The installation of heat pumps needs to significantly improve if the technology's potential to cut carbon emissions is to be realised, according to the Energy Saving Trust (EST).
There were more than 10,000 heat pumps operating in the UK in 2008, according to Eurobserver's latest report on the technology. The last government said they could supply 4% of heat demand by 2020.
The devices work like fridges in reverse. They take heat from either the air or ground to warm a liquid. This is then compressed to produce a higher-temperature vapour, which is then condensed so that heat is released and can transfer to the water used to run a building's central heating system.
Earlier this month, the EST published results of a year-long field trial of 54 ground-source, and 29 air-source, pumps.
The trial included units installed under the Low Carbon Buildings Programme (LCBP) – the previous government's grant scheme for microrenewables, and the Carbon Emissions Reduction Target (CERT). CERT requires the big six energy companies to improve the energy efficiency of their customers' homes.
A "well-performing" heat pump should have a 'system efficiency ratio' of at least three, the report says. This means that for each unit of electricity needed to run a building's heating system, the heat pump will produce at least three units of heat. However, only four (14%) of the air-source, and nine (19%) of the ground-source, pumps, reached that (see figure).
"Many systems appeared to be installed incorrectly," the report says. This could include under- or over-sizing of units for a building's heat needs. The EST will investigate the cause of each pump's poor performance during the trial's second year. However, it has already decided there is a need to publish guidance for installers. This will be issued in the autumn.
Pumps could also be performing below expectations because of how they are operated by consumers, the report says. Many people found the controls hard to understand and the EST says they need to be "comprehensively reviewed".
The EST also intends to examine the impact of hot water production on heat pumps, which may have affected performance in some cases. A heat pump needs to be able to reach a higher temperature if it is to supply hot water as well as heat.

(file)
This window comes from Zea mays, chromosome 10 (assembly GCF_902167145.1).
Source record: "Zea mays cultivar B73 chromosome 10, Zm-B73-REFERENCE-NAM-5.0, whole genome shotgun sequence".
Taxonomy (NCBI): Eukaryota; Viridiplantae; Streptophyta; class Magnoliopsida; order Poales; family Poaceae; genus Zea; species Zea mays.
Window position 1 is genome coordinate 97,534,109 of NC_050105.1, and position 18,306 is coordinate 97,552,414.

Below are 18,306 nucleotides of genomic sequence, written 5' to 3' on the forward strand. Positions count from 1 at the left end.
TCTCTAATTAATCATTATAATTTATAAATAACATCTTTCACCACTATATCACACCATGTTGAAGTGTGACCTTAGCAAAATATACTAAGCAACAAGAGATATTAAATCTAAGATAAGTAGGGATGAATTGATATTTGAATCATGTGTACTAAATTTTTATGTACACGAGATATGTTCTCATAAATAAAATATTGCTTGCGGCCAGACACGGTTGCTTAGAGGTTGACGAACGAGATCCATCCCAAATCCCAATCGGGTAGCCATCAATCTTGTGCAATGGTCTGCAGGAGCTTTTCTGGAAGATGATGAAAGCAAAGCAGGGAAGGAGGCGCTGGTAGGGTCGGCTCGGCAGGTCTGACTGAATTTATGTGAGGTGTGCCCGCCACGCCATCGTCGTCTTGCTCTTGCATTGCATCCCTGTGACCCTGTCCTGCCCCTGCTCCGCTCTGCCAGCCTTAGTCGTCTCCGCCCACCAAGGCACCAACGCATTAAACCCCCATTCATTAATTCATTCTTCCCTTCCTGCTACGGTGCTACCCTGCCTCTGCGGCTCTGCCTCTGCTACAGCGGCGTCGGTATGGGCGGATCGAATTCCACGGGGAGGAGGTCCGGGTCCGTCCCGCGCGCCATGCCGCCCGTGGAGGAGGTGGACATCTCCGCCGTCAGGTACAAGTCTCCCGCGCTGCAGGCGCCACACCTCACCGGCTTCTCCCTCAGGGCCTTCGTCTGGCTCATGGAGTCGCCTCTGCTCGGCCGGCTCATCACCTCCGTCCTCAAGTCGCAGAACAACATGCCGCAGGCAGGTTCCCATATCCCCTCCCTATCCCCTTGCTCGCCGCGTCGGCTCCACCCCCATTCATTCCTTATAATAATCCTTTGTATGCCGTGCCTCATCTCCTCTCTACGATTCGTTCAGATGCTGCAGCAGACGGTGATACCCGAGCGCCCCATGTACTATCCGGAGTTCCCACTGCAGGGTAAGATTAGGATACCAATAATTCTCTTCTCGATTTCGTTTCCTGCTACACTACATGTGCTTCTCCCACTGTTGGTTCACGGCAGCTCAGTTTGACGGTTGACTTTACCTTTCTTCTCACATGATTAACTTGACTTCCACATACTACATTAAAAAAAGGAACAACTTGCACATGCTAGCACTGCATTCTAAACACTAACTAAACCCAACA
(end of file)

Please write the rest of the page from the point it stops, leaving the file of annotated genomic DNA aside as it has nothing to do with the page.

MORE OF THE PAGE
ENDS contacted several major manufacturers of heat pumps to ask them about the study's results. All stressed they took every effort to ensure installers were properly trained. Mitsubishi, which has installed more than 6,000 air source pumps in the UK, was typical. In a statement, it said: "We have always insisted that our installers attend product-specific training. We therefore welcome the EST's call for a training and standards roadmap and would also support the establishment of minimum compulsory standards."
However, none could explain why pre-existing pumps presumably installed by trained professionals had performed badly. They all simply pointed out that the EST report does not name any individual firms.
The poor performance of some pumps could also have wider implications for the UK's target to get 15% of its energy from renewables by 2020.
The European Commission is developing standards for when heat pumps count as renewable energy devices. Current proposals would require a system efficiency of 2.6, according to Roger Nordman of the Swedish SP Technical Institute, who peer-reviewed the EST study. Only 26% of the units in the trial met that level.
However, the Commission would probably simply require devices to meet the standard in laboratory tests rather than require auditors to monitor installations.
In spite of the problems experienced, the EST report is overwhelmingly positive about heat pumps' potential. A well-installed unit would save 280 kilograms of CO2 a year when replacing a gas boiler, it says, and 1 tonne of CO2 a year if replacing an oil heating system.
It "particularly recommends" heat pumps are installed in the 5 million UK homes not connected to the gas grid, and in new-build properties. If installed in all off-grid homes, heat pumps would save 10 million tonnes of CO2 a year – equivalent to almost 1.7% of UK greenhouse gas emissions.
It points out that the government does need to support devices using the proposed renewable heat incentive. Without this, payback could be as bad as 47 years if replacing gas central heating.